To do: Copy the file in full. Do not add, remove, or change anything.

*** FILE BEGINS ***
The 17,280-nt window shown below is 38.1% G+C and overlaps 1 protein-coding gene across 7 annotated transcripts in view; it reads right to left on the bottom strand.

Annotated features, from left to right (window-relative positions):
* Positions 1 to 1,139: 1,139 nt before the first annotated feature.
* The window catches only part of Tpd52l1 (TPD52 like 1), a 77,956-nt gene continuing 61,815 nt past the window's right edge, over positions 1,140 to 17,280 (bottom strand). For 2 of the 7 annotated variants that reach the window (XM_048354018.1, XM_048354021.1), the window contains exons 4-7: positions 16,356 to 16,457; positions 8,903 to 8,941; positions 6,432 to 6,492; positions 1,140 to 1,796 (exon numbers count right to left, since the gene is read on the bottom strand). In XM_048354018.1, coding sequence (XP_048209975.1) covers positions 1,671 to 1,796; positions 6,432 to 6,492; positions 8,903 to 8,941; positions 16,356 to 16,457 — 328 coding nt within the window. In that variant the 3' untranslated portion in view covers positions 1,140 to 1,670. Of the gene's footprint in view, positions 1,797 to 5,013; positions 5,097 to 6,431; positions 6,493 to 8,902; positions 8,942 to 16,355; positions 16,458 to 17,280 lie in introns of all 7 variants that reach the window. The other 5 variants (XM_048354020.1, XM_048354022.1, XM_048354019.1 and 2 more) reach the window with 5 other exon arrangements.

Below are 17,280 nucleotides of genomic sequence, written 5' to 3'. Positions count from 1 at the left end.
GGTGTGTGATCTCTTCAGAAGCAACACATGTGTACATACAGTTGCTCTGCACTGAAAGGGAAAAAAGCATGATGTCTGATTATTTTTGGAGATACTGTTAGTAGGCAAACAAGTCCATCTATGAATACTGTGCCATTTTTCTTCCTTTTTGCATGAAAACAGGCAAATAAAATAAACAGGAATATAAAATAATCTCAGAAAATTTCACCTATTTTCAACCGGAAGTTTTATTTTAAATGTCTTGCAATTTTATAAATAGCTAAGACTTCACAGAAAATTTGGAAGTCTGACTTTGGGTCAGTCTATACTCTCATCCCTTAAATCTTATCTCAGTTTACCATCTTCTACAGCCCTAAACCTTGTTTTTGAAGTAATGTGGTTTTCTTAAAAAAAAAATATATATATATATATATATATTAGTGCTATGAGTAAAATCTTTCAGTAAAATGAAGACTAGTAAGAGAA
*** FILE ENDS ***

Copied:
The 17,280-nt window shown below is 38.1% G+C and overlaps 1 protein-coding gene across 7 annotated transcripts in view; it reads right to left on the bottom strand.

Annotated features, from left to right (window-relative positions):
* Positions 1 to 1,139: 1,139 nt before the first annotated feature.
* The window catches only part of Tpd52l1 (TPD52 like 1), a 77,956-nt gene continuing 61,815 nt past the window's right edge, over positions 1,140 to 17,280 (bottom strand). For 2 of the 7 annotated variants that reach the window (XM_048354018.1, XM_048354021.1), the window contains exons 4-7: positions 16,356 to 16,457; positions 8,903 to 8,941; positions 6,432 to 6,492; positions 1,140 to 1,796 (exon numbers count right to left, since the gene is read on the bottom strand). In XM_048354018.1, coding sequence (XP_048209975.1) covers positions 1,671 to 1,796; positions 6,432 to 6,492; positions 8,903 to 8,941; positions 16,356 to 16,457 — 328 coding nt within the window. In that variant the 3' untranslated portion in view covers positions 1,140 to 1,670. Of the gene's footprint in view, positions 1,797 to 5,013; positions 5,097 to 6,431; positions 6,493 to 8,902; positions 8,942 to 16,355; positions 16,458 to 17,280 lie in introns of all 7 variants that reach the window. The other 5 variants (XM_048354020.1, XM_048354022.1, XM_048354019.1 and 2 more) reach the window with 5 other exon arrangements.

Below are 17,280 nucleotides of genomic sequence, written 5' to 3'. Positions count from 1 at the left end.
GGTGTGTGATCTCTTCAGAAGCAACACATGTGTACATACAGTTGCTCTGCACTGAAAGGGAAAAAAGCATGATGTCTGATTATTTTTGGAGATACTGTTAGTAGGCAAACAAGTCCATCTATGAATACTGTGCCATTTTTCTTCCTTTTTGCATGAAAACAGGCAAATAAAATAAACAGGAATATAAAATAATCTCAGAAAATTTCACCTATTTTCAACCGGAAGTTTTATTTTAAATGTCTTGCAATTTTATAAATAGCTAAGACTTCACAGAAAATTTGGAAGTCTGACTTTGGGTCAGTCTATACTCTCATCCCTTAAATCTTATCTCAGTTTACCATCTTCTACAGCCCTAAACCTTGTTTTTGAAGTAATGTGGTTTTCTTAAAAAAAAAATATATATATATATATATATATTAGTGCTATGAGTAAAATCTTTCAGTAAAATGAAGACTAGTAAGAGAA